The Doobie Brothers

by ED SYMKUS & r & & r & & lt;span class= & quot;dropcap & quot; & M & lt;/span & any years on, the debate still rages: Who is the best stoner character in the movies? Jeff Spicoli (Fast Times), Jeffrey Lebowski (Big Lebowski), or both Harold and Kumar (White Castle)? And no, neither Cheech nor Chong count because their movies were so bad.

The definitive answer gets a little further away with the addition to the list of process-server Dale Denton (Seth Rogen) and his high-end pot dealer Saul Silver (James Franco).

But this newest entry from the Judd Apatow comedy ranch goes a little further in its level of highness. In Pineapple Express, it's actually kind of hard to keep track of how many times someone lights up and inhales deeply. Ah, but there's also a niggling little inaccuracy that pot purists are going to kvetch about (it's OK to use a Yiddish expression, because Franco's pot dealer is a nice Jewish boy, complete with a nice little old Jewish bubbie played by Connie Sawyer): Nobody in the film smokes a bong. Everyone smokes joints (including one super-duper one in the shape of a cross!), and one guy tokes on a shiny pipe. It's true that someone uses a bong as a weapon...

But I digress.

Screenwriters Seth Rogen and Evan Goldberg are the dudes who concocted Superbad, that grand mix of teenagers itching for sex and booze. Now they've given us a "lurid" tale of drug wars and dope users (along with a pretty high body count for a goofy comedy). And they've upped the laugh quotient via ridiculous dialogue. (They couldn't have been baked while writing it, could they?) Plenty of people fall down and bump into things -- usually headfirst.

It begins with an off-the-charts black and white segment set in 1937, suggesting that the U.S. military conducted underground experiments in the desert. Nope, not early weapons of mass destruction tests; rather, research in smoking doobies, which resulted in the wonder herb being labeled "illegal."

Now here we are, 70 years later, with Dale donning disguises, sucking down a joint or two, then serving subpoenas, and Saul reserving his special stash of Pineapple Express, the "dopest dope you'll ever smoke," for his best customers, one of whom is, of course, Dale.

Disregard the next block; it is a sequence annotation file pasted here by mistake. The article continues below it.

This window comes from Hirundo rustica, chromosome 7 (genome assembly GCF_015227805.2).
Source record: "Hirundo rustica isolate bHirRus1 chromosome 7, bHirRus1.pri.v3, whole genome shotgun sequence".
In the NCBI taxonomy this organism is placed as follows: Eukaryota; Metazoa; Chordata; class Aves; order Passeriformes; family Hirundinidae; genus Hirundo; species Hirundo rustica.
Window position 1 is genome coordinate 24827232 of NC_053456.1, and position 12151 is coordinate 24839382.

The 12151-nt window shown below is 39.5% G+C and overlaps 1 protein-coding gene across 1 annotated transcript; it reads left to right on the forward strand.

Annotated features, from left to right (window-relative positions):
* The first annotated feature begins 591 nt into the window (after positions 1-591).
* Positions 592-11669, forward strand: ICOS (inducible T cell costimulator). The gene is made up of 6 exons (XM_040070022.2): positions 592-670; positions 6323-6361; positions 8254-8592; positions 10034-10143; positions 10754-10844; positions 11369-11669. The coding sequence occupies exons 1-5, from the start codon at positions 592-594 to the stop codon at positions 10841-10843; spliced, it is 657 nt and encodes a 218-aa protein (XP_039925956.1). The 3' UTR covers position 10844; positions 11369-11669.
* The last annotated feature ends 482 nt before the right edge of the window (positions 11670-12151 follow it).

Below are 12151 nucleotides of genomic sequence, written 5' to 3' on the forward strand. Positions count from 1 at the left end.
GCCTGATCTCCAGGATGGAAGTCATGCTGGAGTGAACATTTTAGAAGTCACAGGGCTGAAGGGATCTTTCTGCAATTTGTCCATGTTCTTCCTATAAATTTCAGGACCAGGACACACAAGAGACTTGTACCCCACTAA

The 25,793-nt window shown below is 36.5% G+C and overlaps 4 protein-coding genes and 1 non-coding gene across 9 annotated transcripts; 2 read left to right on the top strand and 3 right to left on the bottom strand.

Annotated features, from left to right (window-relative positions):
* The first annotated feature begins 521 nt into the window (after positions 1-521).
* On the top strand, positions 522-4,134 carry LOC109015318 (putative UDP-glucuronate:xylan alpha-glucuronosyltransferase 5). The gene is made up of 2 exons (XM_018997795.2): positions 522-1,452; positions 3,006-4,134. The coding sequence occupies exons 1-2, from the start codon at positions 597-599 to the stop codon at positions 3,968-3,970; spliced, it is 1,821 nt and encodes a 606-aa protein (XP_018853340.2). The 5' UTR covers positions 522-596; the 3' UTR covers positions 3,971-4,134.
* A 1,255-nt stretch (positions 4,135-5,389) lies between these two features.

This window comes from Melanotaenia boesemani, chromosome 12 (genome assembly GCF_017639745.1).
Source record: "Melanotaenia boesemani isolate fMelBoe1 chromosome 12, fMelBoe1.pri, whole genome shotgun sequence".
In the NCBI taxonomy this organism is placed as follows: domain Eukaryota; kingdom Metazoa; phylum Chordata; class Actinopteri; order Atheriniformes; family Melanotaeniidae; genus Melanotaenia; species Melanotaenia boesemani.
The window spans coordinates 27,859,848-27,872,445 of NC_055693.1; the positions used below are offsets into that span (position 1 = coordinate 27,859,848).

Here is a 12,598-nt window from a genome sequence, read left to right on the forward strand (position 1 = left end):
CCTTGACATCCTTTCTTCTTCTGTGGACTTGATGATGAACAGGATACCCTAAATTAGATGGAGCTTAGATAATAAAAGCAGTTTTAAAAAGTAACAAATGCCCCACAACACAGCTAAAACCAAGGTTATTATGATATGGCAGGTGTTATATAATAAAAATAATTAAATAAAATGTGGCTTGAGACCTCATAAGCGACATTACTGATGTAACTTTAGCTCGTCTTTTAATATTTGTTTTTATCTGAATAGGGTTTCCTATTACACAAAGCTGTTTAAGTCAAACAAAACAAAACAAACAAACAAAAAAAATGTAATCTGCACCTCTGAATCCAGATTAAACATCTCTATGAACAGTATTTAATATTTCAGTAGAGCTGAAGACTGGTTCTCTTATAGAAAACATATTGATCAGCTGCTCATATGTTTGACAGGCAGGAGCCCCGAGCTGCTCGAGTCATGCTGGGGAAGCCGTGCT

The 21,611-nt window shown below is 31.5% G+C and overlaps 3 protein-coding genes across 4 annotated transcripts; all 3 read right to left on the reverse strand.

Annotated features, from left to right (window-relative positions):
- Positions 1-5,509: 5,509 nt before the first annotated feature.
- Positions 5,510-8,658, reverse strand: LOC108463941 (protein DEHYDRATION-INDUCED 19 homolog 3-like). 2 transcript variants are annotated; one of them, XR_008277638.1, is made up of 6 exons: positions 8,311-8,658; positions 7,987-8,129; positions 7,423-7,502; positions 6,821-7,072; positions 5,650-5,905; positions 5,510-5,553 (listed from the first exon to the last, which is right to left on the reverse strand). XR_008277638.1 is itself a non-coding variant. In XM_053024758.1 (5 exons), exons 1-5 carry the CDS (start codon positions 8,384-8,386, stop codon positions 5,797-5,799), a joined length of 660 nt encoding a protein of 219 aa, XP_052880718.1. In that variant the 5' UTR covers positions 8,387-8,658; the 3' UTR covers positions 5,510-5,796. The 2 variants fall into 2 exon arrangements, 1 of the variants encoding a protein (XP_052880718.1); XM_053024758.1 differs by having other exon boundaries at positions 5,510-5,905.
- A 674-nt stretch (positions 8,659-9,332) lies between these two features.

So it really doesn't matter that Dale is dating a hot high school girl (Amber Heard) who has a hungry, short-fused, foul-mouthed, gun-toting daddy (Ed Begley Jr.!!!), or that the script features nicely delivered digs at Jeff Goldblum, Saddam Hussein and the Shins.

What matters is that there are strong suggestions that smoking too much marijuana can make you 1) paranoid, 2) careless, 3) idiotic. (Note: Dale and Saul smoke way too much marijuana.) And right near the beginning, Dale is lighting up right outside a fancy home where drug lord Ted Jones (Gary Cole, playing a slimeball with perfectly coiffed hair) and a crooked cop named Carol (Rosie Perez) bump off a member of a drug cartel. Let's just say it's a wrong place-wrong time scenario for our excuse-for-a-hero. Soon cops and criminals are after him and his dealer pal.

I could dwell on the on the film's violence, although I also found myself laughing at it (there's just something about guns and toes that sets me to giggling) or the amount of glycerin that must've been put in Rogen's and Franco's eyes for that wonderful glassy effect. But I have to go with the stunning discovery that James Franco has a truly funny side. After a string of glum characters, all glumly played (Spider-Man, Flyboys, The Great Raid) he fulfills the promise that he showed back in his Freaks and Geeks days. He provides many of the film's belly laughs, mostly through pratfalls and barely opened eyes. It's been clear for a while that Rogen is damn funny, but this time, Franco matches him. (The film's single funniest character, though, is Danny McBride's hapless Red.)

The only thing Pineapple Express has working against itself is the almost-two-hour running time. I've got nothing against crazy violence in a story that's ostensibly about a couple of guys accidentally mixed up with heavily armed drug "businessmen," mainly because so much of the violence is played for laughs. But those laughs would work even better without some of the blazing bullets and plummeting stuntmen. Cut 15 minutes or so of that stuff, and you'd have something on the order of high comedy.


Rated R

Directed by David Gordon Green

Starring Seth Rogen, James Franco, Amber Heard, Ed Begley Jr., Gary Cole, Rosie Perez